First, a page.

The solution to pricey DRAM is memcached for flash.
You can stuff your home system full of DRAM without putting a hurt on your bank account, but when you're talking about servers on the scale of what's needed to keep Facebook up and running, things tend to get expensive. It's for this reason that Facebook has decided to reduce its dependance on DRAM. In its place, the social networking site built a data cache that runs on flash memory.
What user backlash? Instagram is more popular than ever these days.
Two months ago, Instagram made headlines for inserting curious language into its Terms of Service (ToS) agreement that seemed to give it the right to sell user uploaded photos without any compensation to said users. This didn't fly over so well with the Internet community at large, and though Instragram claimed it was a just a big misunderstanding, it didn't stop the company from being hit with a civil lawsuit. Ah, but that was two months ago, an eternity in this fickle age of the Internet, and now Instagram is bragging about having 100 million users.
Posterous founder Sachin Agarwal thanks its members for the pie and waves goodbye.
You could almost see this one coming from an Internet mile away, which won't come as much consolation to those invested in the service, but Twitter is pulling the plug on Posterous on April 30, 2013. First launched in 2008, the Posterous blogging service was acquired by Twitter in March of last year, and at the time, users were told it would stay up and running. And it did, for a little while, anyway.
Teenage girl plans to buy "stuff" with the $200 she'll receive for quitting Facebook.
An interesting story about a 14-year-old daughter who convinced her dad to pay her to suspend Facebook for five months is making the rounds. Paul Baier, a research consultant in Boston, posted an image on his blog of the contract he and his daughter signed. Under terms of the agreement, little Baier will receive $50 upfront for deactivating her account, and another $150 at the end of June when the contract expires.
It took Facebook less than a decade to accumulate over 1 billion users.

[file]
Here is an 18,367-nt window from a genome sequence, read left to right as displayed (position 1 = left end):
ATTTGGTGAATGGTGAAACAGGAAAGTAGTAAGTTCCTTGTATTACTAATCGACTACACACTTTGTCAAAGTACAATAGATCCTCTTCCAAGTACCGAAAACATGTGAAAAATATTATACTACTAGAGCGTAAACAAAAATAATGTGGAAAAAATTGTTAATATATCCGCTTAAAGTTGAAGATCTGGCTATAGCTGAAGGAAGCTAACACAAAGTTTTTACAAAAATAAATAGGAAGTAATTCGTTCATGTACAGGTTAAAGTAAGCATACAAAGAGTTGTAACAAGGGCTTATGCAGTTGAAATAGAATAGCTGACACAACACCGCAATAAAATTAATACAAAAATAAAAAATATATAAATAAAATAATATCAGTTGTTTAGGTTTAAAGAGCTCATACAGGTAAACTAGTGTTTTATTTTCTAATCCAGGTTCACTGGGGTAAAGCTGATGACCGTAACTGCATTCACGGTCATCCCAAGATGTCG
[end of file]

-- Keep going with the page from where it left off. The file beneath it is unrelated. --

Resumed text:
Facebook, the world's largest social playground with over a billion participants and growing, celebrates its 9th birthday today. It was on February 4, 2004 that Mark Zuckerberg and his partners launched "Thefacebook," the original name of the Harvard-only service before Zuckerberg droped the "The" from the title at the recommendation of Justin Timberlake Sean Parker, or at least that's how it was portrayed in the docu-drama The Social Network.
A ghost town no more, Google+ is home to hundreds of millions of active users.
Mark Zuckerberg sees Graph Search as being a better way to sift through your Facebook connections.
For the past week, Facebook's been teasing a January 15 (today!) press event inviting the media to "come and see what we're building." The teaser inevitably led some to speculate the unveiling of the long-rumored Facebook Phone, but apparently Zuckerberg's tucking that little nugget away for another day. So, what was the announcement for? A brand new search engine, though not one that's globally focused like Google or Bing.
Justin Timberlake's new single headlines MySpace's relaunch.
Have you been missing MySpace? Neither have we, but in case you're curious what the social networking site has been up to, just head over to the homepage and check out the redesign. With celebrity backing from Justin Timberlake, who's mug stares right at you on the homepage, MySpace is offering the artist's new single "Suit & Tie" featuring Jay-Z free to people who sign in to the new site.
Out of 200 million LinkedIn members, 74 million reside in the U.S.
LinkedIn likes to tout itself as the world's largest professional network on the Internet, and it's not just lip service. Having now achieved more than 200 million members around the world, LinkedIn is a seriously large social network, professional or otherwise. Let's put it into perspective. If LinkedIn were a country, it would have the 5th largest population in the world.
Even the Zuckerbergs aren't immune to Facebook's murky privacy controls.
Facebook co-founder and billionaire whiz-kid Mark Zuckerberg may think that everything's all hunky-dory with his social networking site, but his sister Randi might have a different opinion. A former marketing director at Facebook, Randi posted a picture to her Facebook Timeline of her family reacting to a new "poke" application. A friend saw the photo of the semi-private moment and, much to Randi's dismay, posted it to Twitter.